Re: natural fibers vs man-made
Bob Washburn (whiterabbit@IW.EDWPUB.COM)
Fri, 4 Jul 1997 18:26:35 -0500
For winter the current wisdom is that wool is great, poly fleece (Polartec)
is better and cotton is death. Both wool and poly fleece retains its
insulating value when wet. Cotton does not. Wet cotton has no insulating
Polyester fleece has a major advantage over wool where water sports are
involved. While both wet fleece and wool retain insulating values, fleece
dries very quickly. Wring it out shake it a couple of times and it is
almost dry. I dumped a canoe in early spring a number of years back 50
degree water, 65 degree air. My fleece jacket saved me.
Watch labels. Some cotton materials are labeled as fleece. For winter you
For summer there is a difference of opinion. Cotton breathes well. Some
prefer the polyesters such as Coolmax, etc. because they wick the moisture
but do not hold it. They claim it allows the same evaporative cooling as
cotton without the wet t-shirt feeling that cotton give give. I think the
breathing of cotton is more important.
For canoe trips in August I take: nylon shorts, cotton t-shirts, fleece
jacket, TEVA's for footwear. I like the nylon shorts because they are dry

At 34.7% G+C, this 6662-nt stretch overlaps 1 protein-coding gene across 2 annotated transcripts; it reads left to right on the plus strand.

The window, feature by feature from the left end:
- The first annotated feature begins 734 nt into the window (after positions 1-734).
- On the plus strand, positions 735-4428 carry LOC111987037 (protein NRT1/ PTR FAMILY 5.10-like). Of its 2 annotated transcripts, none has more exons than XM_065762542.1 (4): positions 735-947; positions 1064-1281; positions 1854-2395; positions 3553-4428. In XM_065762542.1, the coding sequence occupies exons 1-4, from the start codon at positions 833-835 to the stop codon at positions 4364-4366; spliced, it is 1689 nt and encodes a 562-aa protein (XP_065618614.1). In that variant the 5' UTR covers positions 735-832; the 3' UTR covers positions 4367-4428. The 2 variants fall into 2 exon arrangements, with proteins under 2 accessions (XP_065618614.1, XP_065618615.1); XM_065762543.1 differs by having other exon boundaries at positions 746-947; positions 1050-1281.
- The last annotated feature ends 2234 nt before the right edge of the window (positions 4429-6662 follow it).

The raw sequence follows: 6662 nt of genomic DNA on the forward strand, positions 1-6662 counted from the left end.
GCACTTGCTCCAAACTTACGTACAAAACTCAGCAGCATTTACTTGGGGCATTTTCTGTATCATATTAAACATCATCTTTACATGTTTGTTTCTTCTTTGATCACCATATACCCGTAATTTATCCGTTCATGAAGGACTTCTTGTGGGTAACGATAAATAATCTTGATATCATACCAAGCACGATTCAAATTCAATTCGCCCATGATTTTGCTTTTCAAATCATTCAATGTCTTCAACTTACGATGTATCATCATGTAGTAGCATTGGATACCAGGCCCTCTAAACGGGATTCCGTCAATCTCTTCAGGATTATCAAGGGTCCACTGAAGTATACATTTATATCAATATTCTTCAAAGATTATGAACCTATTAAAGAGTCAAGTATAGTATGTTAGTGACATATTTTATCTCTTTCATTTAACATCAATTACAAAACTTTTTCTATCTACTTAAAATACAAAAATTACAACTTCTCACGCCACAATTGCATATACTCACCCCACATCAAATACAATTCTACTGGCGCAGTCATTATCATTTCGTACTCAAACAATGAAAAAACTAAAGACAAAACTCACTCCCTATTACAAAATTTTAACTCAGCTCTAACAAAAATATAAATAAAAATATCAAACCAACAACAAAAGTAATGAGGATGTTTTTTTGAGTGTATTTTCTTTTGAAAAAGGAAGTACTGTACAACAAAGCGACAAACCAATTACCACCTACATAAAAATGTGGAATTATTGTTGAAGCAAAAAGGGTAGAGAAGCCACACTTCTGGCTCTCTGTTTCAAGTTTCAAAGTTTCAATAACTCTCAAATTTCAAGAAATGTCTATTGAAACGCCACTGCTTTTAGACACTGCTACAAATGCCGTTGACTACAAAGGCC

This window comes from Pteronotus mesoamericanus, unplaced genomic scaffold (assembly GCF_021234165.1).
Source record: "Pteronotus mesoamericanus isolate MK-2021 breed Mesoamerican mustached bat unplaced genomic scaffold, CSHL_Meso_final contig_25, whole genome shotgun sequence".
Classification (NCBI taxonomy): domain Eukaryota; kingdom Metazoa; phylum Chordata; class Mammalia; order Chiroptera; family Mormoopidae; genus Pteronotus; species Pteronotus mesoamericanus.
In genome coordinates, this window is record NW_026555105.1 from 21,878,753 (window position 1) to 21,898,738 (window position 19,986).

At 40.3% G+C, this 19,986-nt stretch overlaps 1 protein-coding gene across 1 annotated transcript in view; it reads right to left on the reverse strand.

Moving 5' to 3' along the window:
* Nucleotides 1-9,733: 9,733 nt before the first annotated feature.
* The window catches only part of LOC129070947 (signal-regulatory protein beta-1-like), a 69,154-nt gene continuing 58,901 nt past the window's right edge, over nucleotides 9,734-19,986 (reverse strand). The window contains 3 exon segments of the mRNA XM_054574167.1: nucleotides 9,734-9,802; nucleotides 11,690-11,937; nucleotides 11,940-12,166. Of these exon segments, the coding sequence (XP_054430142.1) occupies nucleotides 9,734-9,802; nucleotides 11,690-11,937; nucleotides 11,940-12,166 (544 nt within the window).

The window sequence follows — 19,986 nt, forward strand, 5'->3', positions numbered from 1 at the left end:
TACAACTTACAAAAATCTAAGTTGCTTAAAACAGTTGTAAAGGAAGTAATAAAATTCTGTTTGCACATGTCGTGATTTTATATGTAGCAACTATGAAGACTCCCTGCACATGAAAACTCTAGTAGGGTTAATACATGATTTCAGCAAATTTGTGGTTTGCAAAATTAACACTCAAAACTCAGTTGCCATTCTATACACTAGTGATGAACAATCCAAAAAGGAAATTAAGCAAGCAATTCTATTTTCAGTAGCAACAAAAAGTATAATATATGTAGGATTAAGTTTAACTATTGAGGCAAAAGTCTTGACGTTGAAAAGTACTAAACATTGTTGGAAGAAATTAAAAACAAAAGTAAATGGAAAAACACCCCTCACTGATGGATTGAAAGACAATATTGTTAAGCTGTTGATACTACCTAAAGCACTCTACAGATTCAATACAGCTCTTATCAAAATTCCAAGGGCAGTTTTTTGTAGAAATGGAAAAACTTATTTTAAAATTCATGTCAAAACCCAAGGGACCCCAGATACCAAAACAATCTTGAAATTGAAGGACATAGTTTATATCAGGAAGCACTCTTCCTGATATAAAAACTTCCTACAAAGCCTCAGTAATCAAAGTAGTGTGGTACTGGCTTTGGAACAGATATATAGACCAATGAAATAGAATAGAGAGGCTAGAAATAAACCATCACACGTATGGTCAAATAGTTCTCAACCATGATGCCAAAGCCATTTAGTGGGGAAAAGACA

15 minutes after I dunk them or wash them and wear better than cotton.
Each fall BackPacker Magazine does an issue on dressing for the seasons
explaining fabrics, layers, etc. It is very well done.
At 06:54 PM 7/4/97 -0400, Mary Lee Foley wrote:
>I need advice on clothing for various activities. What's the current
>wisdom for natural fibers (cotton, linen, silk, whatever) as opposed to
>man-made materials (polyester, nylon, other whatever) for warm weather,
>cold weather and water sports? I'm especially interested in advice on
>stuff to wear/pack for a canoe trip in August, but advice for other
>activities and seasons will be carefully filed until we need it.
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"Perception is Reality"
Terry Howerton Sakima Group, Inc. SCOUTER Magazine Kansas City